By Jake Lynch
Paradox: the period in which global public concern over climate change rose most steeply – roughly speaking, the five years after 2013 – also saw political parties elected to office in key carbon-emitting countries whose core purpose includes ignoring, denying or even defying the evidence on global heating while their members and clients carry on making money from extractive industries.
Exhibit A might be the UK, if only because it hosted the recent COP26 climate summit, in Glasgow. To listen to the hot air emanating from Prime Minister Boris Johnson would be to infer that Britain is ‘leading’ efforts to curb emissions. But this is the government that revoked an obligation on developers (long-term Conservative party donors) to ensure new-build homes are carbon-neutral, while approving a new coal mine in Cumbria and handing out licences to prospect for gas in the North Sea. Meanwhile, duty is still frozen on petrol, meaning the UK subsidises fossil fuels more than any other European country, according to OECD rules to which it has signed up, but which ministers disavow in rhetoric.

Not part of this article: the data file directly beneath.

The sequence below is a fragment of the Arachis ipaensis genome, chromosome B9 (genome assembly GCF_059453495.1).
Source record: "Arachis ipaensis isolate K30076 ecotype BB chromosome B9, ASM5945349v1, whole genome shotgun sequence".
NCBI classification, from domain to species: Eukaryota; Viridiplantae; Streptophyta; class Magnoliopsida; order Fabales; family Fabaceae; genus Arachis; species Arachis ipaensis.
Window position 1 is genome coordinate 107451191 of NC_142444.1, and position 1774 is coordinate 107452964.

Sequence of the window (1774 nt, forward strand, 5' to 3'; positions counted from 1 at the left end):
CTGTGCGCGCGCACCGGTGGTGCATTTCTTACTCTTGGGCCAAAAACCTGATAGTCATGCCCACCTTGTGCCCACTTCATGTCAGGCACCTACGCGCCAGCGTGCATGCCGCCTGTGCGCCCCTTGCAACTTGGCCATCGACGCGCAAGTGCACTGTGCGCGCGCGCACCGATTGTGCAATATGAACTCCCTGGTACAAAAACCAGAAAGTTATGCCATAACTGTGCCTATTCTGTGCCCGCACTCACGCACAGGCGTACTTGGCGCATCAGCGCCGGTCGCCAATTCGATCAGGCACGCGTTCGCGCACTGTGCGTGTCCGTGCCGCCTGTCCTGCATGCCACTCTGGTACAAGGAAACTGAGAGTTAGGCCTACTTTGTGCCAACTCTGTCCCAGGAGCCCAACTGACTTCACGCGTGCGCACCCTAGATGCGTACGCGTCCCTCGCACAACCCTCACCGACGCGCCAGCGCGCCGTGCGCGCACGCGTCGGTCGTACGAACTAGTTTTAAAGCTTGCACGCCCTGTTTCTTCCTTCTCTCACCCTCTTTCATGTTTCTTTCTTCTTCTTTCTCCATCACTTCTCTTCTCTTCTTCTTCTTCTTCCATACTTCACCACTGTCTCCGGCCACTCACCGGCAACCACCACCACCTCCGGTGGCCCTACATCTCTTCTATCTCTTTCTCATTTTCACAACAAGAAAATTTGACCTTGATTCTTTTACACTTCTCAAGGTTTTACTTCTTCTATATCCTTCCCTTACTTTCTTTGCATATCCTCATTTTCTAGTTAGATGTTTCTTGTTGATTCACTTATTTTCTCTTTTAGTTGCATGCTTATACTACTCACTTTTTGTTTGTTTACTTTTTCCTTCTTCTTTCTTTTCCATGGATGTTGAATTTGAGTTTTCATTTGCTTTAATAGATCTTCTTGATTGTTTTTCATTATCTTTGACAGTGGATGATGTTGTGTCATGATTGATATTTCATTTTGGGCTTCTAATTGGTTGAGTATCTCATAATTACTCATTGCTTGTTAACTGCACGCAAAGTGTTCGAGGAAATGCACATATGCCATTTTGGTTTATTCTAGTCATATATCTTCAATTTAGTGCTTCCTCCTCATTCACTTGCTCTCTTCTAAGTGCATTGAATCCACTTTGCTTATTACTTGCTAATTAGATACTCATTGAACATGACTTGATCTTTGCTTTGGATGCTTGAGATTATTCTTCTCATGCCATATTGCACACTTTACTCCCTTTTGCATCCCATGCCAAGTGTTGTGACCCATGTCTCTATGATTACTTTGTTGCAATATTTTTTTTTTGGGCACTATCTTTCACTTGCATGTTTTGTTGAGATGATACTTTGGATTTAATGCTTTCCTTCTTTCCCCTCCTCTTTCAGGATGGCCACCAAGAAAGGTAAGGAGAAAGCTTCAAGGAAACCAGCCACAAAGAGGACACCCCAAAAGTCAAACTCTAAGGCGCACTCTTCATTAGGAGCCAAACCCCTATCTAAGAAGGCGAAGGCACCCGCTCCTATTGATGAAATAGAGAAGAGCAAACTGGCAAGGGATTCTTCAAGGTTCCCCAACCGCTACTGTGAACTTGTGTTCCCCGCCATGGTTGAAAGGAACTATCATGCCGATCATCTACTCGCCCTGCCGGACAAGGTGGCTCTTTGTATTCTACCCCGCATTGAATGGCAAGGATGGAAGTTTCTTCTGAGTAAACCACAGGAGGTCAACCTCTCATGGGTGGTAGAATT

One could add a wearisomely familiar roll-call of similar offenders, including Donald Trump (elected 2016), who infamously claimed climate change was a hoax; Jair Bolsonaro, who green-lit the destruction of Brazil’s Amazon rainforest after taking office in early 2019, and India’s Narendra Modi, prime mover in a last-minute démarche to weaken the COP26 agreement on phasing out coal.